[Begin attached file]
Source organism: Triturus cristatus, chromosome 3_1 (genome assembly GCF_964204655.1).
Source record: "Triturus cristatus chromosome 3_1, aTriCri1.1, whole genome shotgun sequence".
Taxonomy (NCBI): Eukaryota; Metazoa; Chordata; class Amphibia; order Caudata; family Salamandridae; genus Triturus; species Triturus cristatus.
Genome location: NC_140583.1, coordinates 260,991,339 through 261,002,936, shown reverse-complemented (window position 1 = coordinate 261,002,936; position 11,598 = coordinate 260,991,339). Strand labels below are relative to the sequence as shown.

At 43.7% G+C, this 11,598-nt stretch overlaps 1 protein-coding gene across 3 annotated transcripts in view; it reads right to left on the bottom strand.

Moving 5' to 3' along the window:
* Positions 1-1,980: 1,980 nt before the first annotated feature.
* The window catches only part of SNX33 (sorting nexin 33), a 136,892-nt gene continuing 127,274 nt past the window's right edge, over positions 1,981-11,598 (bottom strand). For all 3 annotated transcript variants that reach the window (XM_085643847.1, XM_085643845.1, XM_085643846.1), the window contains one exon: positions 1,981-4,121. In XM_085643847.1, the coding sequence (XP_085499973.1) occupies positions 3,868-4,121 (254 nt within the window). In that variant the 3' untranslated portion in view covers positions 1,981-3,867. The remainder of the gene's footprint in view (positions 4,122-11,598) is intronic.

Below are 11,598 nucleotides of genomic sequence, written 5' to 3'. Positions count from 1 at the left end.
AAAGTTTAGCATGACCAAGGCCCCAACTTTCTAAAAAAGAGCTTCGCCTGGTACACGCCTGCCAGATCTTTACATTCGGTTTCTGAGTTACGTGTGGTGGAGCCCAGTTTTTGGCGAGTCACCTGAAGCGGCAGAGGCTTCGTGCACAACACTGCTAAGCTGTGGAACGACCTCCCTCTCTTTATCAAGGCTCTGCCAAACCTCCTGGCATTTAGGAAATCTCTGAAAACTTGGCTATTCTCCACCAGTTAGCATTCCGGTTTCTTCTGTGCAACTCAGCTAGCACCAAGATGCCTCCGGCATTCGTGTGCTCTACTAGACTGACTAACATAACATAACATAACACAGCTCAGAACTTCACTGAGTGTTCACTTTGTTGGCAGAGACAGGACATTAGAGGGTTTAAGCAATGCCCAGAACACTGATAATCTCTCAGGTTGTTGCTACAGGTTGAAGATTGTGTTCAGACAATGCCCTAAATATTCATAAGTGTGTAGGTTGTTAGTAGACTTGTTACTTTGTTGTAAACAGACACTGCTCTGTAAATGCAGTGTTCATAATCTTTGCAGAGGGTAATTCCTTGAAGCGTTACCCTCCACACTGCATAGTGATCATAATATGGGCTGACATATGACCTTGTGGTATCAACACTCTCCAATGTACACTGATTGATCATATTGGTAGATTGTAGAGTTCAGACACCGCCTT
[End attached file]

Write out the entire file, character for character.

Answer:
Source organism: Triturus cristatus, chromosome 3_1 (genome assembly GCF_964204655.1).
Source record: "Triturus cristatus chromosome 3_1, aTriCri1.1, whole genome shotgun sequence".
Taxonomy (NCBI): Eukaryota; Metazoa; Chordata; class Amphibia; order Caudata; family Salamandridae; genus Triturus; species Triturus cristatus.
Genome location: NC_140583.1, coordinates 260,991,339 through 261,002,936, shown reverse-complemented (window position 1 = coordinate 261,002,936; position 11,598 = coordinate 260,991,339). Strand labels below are relative to the sequence as shown.

At 43.7% G+C, this 11,598-nt stretch overlaps 1 protein-coding gene across 3 annotated transcripts in view; it reads right to left on the bottom strand.

Moving 5' to 3' along the window:
* Positions 1-1,980: 1,980 nt before the first annotated feature.
* The window catches only part of SNX33 (sorting nexin 33), a 136,892-nt gene continuing 127,274 nt past the window's right edge, over positions 1,981-11,598 (bottom strand). For all 3 annotated transcript variants that reach the window (XM_085643847.1, XM_085643845.1, XM_085643846.1), the window contains one exon: positions 1,981-4,121. In XM_085643847.1, the coding sequence (XP_085499973.1) occupies positions 3,868-4,121 (254 nt within the window). In that variant the 3' untranslated portion in view covers positions 1,981-3,867. The remainder of the gene's footprint in view (positions 4,122-11,598) is intronic.

Below are 11,598 nucleotides of genomic sequence, written 5' to 3'. Positions count from 1 at the left end.
AAAGTTTAGCATGACCAAGGCCCCAACTTTCTAAAAAAGAGCTTCGCCTGGTACACGCCTGCCAGATCTTTACATTCGGTTTCTGAGTTACGTGTGGTGGAGCCCAGTTTTTGGCGAGTCACCTGAAGCGGCAGAGGCTTCGTGCACAACACTGCTAAGCTGTGGAACGACCTCCCTCTCTTTATCAAGGCTCTGCCAAACCTCCTGGCATTTAGGAAATCTCTGAAAACTTGGCTATTCTCCACCAGTTAGCATTCCGGTTTCTTCTGTGCAACTCAGCTAGCACCAAGATGCCTCCGGCATTCGTGTGCTCTACTAGACTGACTAACATAACATAACATAACACAGCTCAGAACTTCACTGAGTGTTCACTTTGTTGGCAGAGACAGGACATTAGAGGGTTTAAGCAATGCCCAGAACACTGATAATCTCTCAGGTTGTTGCTACAGGTTGAAGATTGTGTTCAGACAATGCCCTAAATATTCATAAGTGTGTAGGTTGTTAGTAGACTTGTTACTTTGTTGTAAACAGACACTGCTCTGTAAATGCAGTGTTCATAATCTTTGCAGAGGGTAATTCCTTGAAGCGTTACCCTCCACACTGCATAGTGATCATAATATGGGCTGACATATGACCTTGTGGTATCAACACTCTCCAATGTACACTGATTGATCATATTGGTAGATTGTAGAGTTCAGACACCGCCTT